After an extensive two-month investigation into the Chevrolet Volt’s fire related incidents, the U.S. safety regulators of the National Transportation Safety Administration have announced that the case is closed. The conclusion: the Volt’s plug-in hybrid battery pack does not pose a significant fire risk following a crash.
According to NHTSA’s statement, the organization “does not believe that Chevy Volts or other electric vehicles pose a greater risk of fire than gasoline-powered vehicles.” GM also added that NHTSA’s decision to close the case is, “consistent with the results of our internal testing and assessment.”
Even though there are no known real-world Volt crashes that resulted to a fire, NHTSA strongly believed an investigation was important and necessary in order to “ensure the safety of the driving public with emerging [electric vehicle] technology.”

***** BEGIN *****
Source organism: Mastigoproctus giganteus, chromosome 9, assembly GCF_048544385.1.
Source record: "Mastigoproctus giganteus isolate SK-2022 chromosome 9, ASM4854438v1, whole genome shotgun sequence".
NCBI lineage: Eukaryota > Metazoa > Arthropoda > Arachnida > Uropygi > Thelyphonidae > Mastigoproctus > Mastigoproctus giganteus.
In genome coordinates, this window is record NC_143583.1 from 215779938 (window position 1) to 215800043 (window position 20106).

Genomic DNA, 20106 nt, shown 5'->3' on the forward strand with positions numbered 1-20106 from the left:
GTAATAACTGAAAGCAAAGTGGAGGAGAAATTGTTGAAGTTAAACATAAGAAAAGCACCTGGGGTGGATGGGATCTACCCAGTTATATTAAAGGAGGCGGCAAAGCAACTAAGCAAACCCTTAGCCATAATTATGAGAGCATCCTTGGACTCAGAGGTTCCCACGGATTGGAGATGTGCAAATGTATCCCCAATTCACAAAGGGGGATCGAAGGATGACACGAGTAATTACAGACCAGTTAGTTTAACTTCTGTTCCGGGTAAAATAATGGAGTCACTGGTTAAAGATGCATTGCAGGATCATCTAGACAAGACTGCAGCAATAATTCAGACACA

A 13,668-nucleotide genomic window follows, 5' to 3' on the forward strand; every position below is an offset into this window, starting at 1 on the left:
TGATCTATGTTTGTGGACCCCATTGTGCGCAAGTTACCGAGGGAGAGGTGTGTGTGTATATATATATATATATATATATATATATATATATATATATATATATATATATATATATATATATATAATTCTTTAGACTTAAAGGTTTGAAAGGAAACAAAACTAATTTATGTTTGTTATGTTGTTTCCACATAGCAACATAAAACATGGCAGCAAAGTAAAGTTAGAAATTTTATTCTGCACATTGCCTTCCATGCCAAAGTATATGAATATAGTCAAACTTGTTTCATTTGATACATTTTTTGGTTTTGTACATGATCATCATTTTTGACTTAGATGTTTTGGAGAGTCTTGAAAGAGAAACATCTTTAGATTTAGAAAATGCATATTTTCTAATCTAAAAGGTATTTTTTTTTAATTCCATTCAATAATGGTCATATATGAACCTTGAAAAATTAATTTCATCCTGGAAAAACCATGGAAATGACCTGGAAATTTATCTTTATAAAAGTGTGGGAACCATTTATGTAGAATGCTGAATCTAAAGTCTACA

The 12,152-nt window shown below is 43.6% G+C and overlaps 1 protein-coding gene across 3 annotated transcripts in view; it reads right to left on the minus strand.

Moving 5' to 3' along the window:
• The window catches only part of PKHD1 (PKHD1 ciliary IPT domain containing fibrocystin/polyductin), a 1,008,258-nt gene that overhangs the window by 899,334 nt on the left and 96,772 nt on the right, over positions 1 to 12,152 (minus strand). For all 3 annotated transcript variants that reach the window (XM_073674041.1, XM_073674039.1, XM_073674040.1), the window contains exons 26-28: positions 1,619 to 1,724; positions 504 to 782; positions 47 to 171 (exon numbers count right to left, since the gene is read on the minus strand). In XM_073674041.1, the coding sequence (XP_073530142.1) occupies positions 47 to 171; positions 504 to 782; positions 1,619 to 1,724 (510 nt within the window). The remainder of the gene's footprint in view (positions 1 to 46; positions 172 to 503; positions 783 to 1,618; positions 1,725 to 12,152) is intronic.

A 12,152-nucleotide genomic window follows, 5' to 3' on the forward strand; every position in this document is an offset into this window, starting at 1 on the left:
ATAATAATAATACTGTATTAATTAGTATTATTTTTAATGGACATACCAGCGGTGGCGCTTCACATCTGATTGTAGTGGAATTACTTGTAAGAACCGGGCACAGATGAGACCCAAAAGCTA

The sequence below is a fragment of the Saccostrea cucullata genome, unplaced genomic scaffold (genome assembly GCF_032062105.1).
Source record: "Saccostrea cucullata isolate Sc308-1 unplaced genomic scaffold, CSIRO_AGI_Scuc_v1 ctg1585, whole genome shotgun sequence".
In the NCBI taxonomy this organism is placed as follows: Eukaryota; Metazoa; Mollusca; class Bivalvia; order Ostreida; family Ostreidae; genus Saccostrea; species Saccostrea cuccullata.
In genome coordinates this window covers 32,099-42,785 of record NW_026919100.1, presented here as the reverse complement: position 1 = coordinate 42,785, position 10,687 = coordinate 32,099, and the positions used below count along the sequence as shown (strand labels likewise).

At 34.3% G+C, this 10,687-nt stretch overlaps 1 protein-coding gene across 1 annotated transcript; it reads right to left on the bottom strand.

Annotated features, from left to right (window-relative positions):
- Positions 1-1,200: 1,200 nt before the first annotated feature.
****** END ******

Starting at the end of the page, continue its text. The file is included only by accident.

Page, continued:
Earlier this month, GM had already taken preemptive measures, enhancing structural reinforcements surrounding the Volt’s 435 lb. lithium-ion battery pack to reduce its risk of damage. Addressing the action, GM stated that the change simply “is intended to make a safe vehicle even safer.”